He says countries like Argentina, New Zealand and Australia have pigeonholed themselves into one product and are in a race to the bottom with pricing. We have a chance to avoid a similar fate by offering our other great wines to the national market.


The number of wineries in Oregon has tripled since 1995, while distributorships have shrunk from roughly 3,000 to 675. Competition for space in a distributor’s portfolio has become astronomically high; and with increasing scarcity of distribution networks available, wineries have focused more on direct sales.

In 2010, direct sales grew 12 percent and accounted for 20 percent of Oregon’s entire volume with an 8 percent growth in tasting room sales in the last year alone. Direct sales account for anything and everything direct-to-consumer: tasting room sales, website sales, personal interactions with guests, networking with others in the industry, outreach to partners like restaurants, B&Bs, hotels and tour operators, as well as wine club sales.


While experts don’t always agree on which generation to watch, they do concede that younger wine drinkers are important as we find new ways to market Oregon.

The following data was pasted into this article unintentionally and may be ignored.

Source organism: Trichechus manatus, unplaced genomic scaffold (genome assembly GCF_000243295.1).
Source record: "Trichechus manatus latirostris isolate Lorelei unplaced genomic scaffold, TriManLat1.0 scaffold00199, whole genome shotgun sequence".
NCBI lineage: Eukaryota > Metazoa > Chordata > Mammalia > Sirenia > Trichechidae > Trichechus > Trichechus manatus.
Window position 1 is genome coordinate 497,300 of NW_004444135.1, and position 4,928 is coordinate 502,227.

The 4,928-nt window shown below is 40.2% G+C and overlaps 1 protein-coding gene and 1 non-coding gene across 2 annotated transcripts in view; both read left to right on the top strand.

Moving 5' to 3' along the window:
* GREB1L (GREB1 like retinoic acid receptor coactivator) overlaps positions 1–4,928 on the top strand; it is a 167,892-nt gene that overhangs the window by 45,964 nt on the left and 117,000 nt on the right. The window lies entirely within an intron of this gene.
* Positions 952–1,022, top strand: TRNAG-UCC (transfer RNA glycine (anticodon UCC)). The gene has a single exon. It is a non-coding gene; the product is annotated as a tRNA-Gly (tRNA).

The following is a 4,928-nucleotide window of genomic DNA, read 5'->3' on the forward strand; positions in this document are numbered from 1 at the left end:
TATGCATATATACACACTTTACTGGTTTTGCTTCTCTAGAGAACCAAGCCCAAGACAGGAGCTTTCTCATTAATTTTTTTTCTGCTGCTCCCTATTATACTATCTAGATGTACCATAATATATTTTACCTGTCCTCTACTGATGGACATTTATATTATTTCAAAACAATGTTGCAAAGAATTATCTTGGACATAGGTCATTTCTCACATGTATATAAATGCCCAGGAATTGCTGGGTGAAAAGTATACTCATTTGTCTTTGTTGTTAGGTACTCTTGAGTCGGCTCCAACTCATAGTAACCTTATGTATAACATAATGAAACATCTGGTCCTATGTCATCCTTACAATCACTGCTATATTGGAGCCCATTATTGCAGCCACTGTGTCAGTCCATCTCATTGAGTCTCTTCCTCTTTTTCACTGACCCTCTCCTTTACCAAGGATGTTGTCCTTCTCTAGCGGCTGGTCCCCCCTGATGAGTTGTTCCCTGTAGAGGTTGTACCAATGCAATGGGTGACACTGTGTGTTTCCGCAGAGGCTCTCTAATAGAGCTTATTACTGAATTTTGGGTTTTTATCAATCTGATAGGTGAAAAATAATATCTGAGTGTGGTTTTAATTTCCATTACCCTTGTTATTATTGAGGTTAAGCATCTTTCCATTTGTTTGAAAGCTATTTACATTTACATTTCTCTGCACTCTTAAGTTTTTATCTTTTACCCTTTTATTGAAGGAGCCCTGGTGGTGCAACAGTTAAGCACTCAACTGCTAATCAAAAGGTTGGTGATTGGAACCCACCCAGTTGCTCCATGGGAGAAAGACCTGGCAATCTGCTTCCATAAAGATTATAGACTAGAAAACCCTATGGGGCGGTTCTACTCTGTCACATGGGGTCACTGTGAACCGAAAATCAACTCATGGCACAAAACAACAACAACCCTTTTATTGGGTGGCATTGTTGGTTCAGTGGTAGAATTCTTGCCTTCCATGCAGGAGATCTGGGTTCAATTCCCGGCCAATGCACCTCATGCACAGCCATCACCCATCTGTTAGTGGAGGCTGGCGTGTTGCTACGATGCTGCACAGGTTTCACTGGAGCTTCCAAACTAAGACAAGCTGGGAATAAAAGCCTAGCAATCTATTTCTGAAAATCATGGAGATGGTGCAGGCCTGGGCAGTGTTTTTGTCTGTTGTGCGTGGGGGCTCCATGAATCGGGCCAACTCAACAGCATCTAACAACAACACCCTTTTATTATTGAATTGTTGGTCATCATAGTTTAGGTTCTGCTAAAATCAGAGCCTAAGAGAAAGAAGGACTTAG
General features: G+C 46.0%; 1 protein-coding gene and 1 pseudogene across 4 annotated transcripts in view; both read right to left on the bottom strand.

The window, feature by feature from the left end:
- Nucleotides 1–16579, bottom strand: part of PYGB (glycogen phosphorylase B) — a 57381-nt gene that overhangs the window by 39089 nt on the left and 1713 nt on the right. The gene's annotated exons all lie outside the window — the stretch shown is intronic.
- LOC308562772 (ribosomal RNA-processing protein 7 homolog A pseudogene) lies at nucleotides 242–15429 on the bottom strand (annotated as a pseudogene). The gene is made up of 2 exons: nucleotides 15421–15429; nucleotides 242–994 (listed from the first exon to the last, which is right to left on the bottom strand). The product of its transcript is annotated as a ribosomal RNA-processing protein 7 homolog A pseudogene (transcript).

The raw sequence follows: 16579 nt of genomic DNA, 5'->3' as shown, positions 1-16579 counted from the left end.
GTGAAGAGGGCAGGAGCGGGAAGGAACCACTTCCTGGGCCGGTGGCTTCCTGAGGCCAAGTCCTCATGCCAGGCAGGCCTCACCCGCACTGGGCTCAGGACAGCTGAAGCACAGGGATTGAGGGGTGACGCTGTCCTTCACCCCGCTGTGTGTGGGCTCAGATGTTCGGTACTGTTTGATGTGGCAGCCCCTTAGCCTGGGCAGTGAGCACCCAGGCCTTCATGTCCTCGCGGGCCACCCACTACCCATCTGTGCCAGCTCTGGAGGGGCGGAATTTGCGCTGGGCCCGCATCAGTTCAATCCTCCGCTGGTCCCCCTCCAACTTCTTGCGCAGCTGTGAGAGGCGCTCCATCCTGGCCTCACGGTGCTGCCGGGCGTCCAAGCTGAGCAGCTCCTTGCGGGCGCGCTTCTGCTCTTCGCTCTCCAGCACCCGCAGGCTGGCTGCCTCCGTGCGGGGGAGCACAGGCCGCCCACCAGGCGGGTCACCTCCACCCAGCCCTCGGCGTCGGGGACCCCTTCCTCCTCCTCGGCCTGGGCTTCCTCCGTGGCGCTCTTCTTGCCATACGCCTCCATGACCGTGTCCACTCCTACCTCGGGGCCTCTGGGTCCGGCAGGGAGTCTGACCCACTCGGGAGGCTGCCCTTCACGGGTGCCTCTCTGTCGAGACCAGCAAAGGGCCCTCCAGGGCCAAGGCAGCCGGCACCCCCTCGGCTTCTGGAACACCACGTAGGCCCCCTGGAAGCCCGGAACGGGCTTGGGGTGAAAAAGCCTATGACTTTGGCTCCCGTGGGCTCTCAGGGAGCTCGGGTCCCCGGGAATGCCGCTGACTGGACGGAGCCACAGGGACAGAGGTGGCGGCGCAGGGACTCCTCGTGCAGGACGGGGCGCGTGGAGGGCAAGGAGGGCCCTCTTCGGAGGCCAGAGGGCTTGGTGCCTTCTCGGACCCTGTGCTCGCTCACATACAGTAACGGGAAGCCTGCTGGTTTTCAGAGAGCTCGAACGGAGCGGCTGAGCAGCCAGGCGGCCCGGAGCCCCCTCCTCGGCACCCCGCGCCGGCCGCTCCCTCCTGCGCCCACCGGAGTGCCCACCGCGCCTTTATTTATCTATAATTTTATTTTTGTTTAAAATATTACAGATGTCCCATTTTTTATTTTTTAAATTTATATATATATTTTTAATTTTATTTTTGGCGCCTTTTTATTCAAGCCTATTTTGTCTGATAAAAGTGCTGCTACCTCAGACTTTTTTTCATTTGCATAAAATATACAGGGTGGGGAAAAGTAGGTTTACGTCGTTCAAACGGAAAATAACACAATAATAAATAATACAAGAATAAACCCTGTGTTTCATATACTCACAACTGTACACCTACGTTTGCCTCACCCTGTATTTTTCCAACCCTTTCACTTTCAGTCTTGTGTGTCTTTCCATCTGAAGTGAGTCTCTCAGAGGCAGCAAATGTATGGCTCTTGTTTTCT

Trends show that wine consumption increases as a person ages. Some think that Generation Y — also called the Echo Boomers or the Millennials, born 1982 or later — is the one to monitor as their level of wine consumption is higher than generations earlier, meaning they could become serious wine drinkers sooner than previous generations. Others experts feel that Generation X — born between the early ’60s and 1981 — is the one to follow as they are starting to earn enough money to afford and appreciate fine wine.

Either way, both groups use social media — Twitter, Facebook, Google+ and YouTube — which has now become a key part of a winery’s marketing plan. Consistent, up-to-date and ongoing communication is imperative to reaching the younger demographics.


This past vintage, winegrowers had a variety of challenges with late picking, low alcohol, high yields and mold pressure. Nature also teased with extremes: 2011 saw the coldest — and one of the wettest — April–June on record and the third warmest September.